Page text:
Norse Mythology in The Lord of the Rings: Odin, Morrigan and Their Messengers

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Stories often take inspiration from multiple styles of writings, including classical texts from modern literature. This is especially important when creating a fictional culture or race to create a sense of believability and help the readers visualize how the setting and characters will appear in their minds. Stories may sometimes place an influence on how other character are represented in the author's writing. One excellent example that takes use of ancient stories to create differentiating cultures is The Lord of the Rings by J.R.R. Tolkien. His novel shows a large number of examples of inspiration taken from mythological tales and legends. He incorporates his interest such Celtic and Nordic mythology through characters who reflect figures such as Odin, the god and ruler of Asgard. The god is known for being associated with war, battle, victory, death, wisdom, magic, poetry, prophecy and the hunt. While Tolkien may have other sources of influence from other writings, his use of Norse and Celtic mythology can be seen in a number of ways; characters that heavily parallel with the god Odin as well as his ravens given a part of influence the story.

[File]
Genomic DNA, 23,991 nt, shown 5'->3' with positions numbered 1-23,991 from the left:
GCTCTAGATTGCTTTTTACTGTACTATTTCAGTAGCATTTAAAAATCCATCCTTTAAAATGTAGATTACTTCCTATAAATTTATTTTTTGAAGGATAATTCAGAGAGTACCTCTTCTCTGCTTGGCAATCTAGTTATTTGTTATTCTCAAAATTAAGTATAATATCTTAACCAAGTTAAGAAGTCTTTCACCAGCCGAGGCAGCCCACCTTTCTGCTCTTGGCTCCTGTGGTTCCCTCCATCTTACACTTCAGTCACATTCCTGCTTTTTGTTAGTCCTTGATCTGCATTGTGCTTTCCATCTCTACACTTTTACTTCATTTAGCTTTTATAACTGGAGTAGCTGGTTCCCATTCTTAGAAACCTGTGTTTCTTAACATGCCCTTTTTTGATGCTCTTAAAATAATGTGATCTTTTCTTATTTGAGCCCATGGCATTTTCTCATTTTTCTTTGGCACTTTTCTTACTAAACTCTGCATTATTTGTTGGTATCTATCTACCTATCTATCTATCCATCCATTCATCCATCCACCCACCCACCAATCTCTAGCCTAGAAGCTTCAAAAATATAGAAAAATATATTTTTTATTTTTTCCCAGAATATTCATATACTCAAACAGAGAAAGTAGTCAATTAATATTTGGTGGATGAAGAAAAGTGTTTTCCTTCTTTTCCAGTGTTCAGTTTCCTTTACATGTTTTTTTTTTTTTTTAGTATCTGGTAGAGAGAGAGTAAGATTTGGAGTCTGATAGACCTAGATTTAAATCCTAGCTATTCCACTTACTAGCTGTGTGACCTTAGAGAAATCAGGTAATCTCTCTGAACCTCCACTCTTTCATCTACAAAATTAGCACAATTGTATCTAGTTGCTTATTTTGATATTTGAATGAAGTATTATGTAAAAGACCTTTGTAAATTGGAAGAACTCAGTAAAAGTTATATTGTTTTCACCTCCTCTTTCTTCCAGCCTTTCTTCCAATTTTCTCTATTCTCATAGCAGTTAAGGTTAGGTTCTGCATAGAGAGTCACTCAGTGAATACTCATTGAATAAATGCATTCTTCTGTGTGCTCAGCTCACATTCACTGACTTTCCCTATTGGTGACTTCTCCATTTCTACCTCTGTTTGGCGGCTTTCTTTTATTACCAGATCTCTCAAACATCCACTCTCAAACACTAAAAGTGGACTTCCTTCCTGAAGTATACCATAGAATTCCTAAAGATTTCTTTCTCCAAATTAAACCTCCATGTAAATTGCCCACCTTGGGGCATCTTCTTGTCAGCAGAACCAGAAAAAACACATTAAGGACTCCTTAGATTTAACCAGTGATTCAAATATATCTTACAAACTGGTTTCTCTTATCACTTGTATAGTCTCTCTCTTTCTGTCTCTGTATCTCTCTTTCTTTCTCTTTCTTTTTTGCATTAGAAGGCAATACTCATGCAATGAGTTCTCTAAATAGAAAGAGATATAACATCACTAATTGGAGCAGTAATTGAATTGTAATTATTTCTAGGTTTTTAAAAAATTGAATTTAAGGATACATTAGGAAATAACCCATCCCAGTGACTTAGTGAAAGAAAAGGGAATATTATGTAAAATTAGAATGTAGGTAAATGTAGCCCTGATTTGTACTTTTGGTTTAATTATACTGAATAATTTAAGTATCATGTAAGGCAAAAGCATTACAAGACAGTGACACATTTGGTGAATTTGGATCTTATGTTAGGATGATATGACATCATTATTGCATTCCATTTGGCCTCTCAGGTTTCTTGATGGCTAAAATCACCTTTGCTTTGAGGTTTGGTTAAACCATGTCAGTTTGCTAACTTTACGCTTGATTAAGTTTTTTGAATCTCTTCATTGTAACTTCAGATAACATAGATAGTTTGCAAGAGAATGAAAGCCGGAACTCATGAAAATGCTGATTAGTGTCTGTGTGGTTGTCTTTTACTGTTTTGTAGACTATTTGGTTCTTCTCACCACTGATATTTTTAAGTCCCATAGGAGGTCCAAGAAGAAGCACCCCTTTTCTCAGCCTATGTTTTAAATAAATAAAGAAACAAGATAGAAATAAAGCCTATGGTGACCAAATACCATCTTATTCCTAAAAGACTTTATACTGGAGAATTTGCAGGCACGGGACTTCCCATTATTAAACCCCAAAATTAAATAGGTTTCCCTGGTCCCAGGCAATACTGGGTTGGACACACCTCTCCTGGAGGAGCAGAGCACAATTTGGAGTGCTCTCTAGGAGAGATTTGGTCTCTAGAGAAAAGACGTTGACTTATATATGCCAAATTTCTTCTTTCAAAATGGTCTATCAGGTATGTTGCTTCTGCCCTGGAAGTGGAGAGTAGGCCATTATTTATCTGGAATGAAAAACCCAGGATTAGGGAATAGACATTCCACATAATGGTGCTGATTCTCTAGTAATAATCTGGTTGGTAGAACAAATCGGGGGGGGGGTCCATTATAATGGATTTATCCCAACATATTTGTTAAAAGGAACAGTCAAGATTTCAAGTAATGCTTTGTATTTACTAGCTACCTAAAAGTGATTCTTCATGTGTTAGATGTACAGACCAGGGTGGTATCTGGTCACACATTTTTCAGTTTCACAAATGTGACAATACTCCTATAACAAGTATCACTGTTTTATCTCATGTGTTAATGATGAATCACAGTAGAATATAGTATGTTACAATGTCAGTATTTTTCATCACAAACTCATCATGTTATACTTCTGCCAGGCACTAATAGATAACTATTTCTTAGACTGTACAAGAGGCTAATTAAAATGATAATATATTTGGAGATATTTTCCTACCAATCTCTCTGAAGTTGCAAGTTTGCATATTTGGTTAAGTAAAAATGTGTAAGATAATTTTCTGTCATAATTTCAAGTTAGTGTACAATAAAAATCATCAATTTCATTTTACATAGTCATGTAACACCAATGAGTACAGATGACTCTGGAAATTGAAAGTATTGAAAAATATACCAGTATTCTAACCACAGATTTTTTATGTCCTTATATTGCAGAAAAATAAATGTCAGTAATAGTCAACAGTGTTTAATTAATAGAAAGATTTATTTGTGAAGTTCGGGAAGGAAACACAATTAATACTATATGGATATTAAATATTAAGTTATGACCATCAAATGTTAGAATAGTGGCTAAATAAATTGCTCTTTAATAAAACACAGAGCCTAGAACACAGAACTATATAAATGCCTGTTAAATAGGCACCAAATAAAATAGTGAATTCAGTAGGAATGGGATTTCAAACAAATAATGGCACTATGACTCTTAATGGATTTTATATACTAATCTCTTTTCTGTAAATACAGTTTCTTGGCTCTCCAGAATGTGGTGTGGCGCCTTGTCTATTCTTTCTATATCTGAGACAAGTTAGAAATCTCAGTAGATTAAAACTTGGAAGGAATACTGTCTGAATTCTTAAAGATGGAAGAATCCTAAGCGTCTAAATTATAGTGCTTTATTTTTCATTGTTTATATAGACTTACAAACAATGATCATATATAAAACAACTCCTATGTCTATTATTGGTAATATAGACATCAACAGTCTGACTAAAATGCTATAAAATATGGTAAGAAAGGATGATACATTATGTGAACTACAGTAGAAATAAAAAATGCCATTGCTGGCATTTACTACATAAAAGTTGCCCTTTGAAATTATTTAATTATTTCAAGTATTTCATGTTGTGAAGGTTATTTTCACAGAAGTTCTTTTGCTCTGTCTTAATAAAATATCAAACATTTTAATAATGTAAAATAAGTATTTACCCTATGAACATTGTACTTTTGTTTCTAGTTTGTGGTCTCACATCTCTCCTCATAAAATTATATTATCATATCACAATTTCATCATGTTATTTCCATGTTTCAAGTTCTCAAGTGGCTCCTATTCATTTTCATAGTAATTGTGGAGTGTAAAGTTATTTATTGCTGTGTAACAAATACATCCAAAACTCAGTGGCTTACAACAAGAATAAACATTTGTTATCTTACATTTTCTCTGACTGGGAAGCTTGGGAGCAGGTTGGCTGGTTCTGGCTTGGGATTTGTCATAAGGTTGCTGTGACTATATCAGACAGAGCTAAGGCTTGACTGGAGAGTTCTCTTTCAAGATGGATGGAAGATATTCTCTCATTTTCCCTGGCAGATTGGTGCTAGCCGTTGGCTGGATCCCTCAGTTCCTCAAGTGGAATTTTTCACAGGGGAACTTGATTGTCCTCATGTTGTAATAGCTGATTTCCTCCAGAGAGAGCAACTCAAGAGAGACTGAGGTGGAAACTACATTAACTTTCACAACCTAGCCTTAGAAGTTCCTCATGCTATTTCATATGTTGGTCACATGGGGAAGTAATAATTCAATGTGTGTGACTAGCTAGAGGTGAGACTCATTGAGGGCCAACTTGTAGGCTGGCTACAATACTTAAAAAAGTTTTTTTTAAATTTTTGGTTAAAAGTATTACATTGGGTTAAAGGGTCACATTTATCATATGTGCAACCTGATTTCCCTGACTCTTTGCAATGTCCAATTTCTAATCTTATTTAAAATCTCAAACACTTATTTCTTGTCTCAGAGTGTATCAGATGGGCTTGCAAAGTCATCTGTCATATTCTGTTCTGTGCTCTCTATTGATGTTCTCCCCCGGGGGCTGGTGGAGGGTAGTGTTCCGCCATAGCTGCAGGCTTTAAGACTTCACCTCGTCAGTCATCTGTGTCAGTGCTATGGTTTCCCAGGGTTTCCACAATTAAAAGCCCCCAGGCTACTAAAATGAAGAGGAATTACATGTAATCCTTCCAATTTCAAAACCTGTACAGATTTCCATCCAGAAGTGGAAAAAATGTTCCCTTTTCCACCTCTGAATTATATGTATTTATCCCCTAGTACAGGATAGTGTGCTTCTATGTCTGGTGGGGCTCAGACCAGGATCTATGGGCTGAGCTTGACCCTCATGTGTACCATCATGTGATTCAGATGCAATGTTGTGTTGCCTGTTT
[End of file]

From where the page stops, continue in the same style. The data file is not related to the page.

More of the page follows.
During the war of the ring Saruman used crebains, large black birds relatively a counterpart of real life crows and ravens, as spies. A flock of Crebain from Dunland first appeared when the Fellowship were traveling in Hollin and hid from them to avoid detection. Since they are seen working for Saruman, black birds are initially though as a group of creatures associated with evil and have some level of intelligence. Similarly with Odin, the Norse god has two ravens–one named Huginn and the other Muginn to serve as messengers and bring him information. One example of raven...

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